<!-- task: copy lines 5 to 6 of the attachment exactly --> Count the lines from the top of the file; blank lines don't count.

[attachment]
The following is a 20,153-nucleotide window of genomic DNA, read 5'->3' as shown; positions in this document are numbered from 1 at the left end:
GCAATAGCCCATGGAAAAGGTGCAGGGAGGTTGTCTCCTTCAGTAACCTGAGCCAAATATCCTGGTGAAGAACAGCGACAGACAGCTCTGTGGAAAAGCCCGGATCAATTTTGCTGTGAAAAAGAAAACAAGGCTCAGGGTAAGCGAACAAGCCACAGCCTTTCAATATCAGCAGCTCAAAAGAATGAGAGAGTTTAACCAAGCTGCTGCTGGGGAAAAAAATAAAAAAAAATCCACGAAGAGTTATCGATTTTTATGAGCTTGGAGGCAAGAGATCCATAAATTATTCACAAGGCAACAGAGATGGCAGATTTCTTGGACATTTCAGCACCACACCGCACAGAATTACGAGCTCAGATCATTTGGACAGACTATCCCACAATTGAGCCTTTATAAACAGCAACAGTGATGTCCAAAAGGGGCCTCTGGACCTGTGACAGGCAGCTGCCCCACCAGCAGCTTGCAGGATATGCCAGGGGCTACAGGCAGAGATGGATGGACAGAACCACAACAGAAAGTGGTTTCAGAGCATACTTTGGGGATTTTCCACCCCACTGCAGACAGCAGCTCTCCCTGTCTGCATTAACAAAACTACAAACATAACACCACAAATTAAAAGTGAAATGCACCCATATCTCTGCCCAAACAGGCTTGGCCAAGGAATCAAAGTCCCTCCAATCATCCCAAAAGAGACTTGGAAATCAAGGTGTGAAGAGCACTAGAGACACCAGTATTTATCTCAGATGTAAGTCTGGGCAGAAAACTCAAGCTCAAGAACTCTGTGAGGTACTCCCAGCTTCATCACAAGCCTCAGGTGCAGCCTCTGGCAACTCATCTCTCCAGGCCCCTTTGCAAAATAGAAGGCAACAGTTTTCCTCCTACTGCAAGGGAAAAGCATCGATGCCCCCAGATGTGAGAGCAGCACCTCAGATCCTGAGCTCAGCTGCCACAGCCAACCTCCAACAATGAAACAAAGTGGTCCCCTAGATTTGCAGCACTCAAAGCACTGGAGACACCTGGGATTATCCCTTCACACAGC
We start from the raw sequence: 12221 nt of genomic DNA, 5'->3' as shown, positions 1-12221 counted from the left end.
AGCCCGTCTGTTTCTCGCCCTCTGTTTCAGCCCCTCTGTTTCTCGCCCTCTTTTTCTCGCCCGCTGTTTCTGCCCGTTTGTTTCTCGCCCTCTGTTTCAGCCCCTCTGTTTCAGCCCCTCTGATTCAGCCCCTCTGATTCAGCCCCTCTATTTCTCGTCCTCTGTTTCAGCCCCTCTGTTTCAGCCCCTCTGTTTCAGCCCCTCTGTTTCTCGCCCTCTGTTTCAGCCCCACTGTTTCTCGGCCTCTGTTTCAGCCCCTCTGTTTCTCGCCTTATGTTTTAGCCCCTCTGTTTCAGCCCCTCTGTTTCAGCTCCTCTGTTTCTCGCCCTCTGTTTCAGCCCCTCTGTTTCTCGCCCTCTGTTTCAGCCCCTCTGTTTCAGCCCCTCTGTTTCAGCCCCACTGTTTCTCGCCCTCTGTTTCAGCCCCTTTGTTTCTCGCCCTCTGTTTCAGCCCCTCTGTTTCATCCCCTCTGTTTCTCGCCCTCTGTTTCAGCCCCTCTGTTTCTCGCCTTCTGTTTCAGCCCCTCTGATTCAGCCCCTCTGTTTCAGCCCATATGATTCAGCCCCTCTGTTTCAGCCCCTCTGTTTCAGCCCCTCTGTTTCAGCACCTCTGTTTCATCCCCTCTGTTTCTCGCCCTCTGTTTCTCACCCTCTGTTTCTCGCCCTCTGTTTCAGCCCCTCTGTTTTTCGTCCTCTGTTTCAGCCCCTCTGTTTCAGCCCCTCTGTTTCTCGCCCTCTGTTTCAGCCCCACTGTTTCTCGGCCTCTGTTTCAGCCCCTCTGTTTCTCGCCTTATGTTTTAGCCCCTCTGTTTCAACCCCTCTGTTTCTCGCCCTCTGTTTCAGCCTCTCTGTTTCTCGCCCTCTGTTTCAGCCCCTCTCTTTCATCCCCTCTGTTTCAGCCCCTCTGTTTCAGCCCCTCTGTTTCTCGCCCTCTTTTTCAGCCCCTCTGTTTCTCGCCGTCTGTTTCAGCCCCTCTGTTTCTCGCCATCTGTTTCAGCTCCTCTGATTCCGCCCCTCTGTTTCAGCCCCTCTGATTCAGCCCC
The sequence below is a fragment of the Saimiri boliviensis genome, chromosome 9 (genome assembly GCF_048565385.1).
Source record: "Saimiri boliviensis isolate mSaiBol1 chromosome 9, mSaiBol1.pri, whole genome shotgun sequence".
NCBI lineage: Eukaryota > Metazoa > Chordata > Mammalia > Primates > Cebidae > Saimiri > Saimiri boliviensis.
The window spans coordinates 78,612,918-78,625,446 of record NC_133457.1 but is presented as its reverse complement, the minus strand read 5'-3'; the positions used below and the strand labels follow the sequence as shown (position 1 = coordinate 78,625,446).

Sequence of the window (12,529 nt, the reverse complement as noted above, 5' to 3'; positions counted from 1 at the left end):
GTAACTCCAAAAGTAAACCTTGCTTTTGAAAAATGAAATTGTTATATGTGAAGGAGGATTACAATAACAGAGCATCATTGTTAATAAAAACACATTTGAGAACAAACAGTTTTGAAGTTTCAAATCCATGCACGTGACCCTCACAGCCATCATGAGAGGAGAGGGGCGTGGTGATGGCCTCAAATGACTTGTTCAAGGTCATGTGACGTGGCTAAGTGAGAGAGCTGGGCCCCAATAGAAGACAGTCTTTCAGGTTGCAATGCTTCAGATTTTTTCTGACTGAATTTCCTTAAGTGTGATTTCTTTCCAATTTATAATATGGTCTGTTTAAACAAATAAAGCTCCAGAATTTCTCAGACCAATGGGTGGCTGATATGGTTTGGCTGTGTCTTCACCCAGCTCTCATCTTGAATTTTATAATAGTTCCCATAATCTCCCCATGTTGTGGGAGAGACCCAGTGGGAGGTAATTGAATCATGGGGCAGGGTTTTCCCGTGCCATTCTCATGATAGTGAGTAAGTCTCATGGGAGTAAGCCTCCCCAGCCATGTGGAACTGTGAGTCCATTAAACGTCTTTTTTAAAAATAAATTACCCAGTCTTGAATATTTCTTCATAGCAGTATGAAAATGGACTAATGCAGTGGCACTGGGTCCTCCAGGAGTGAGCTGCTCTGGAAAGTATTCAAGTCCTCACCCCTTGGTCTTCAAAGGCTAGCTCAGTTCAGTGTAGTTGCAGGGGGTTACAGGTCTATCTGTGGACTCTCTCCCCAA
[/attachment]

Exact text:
The sequence below is a fragment of the Saimiri boliviensis genome, chromosome 9 (genome assembly GCF_048565385.1).
Source record: "Saimiri boliviensis isolate mSaiBol1 chromosome 9, mSaiBol1.pri, whole genome shotgun sequence".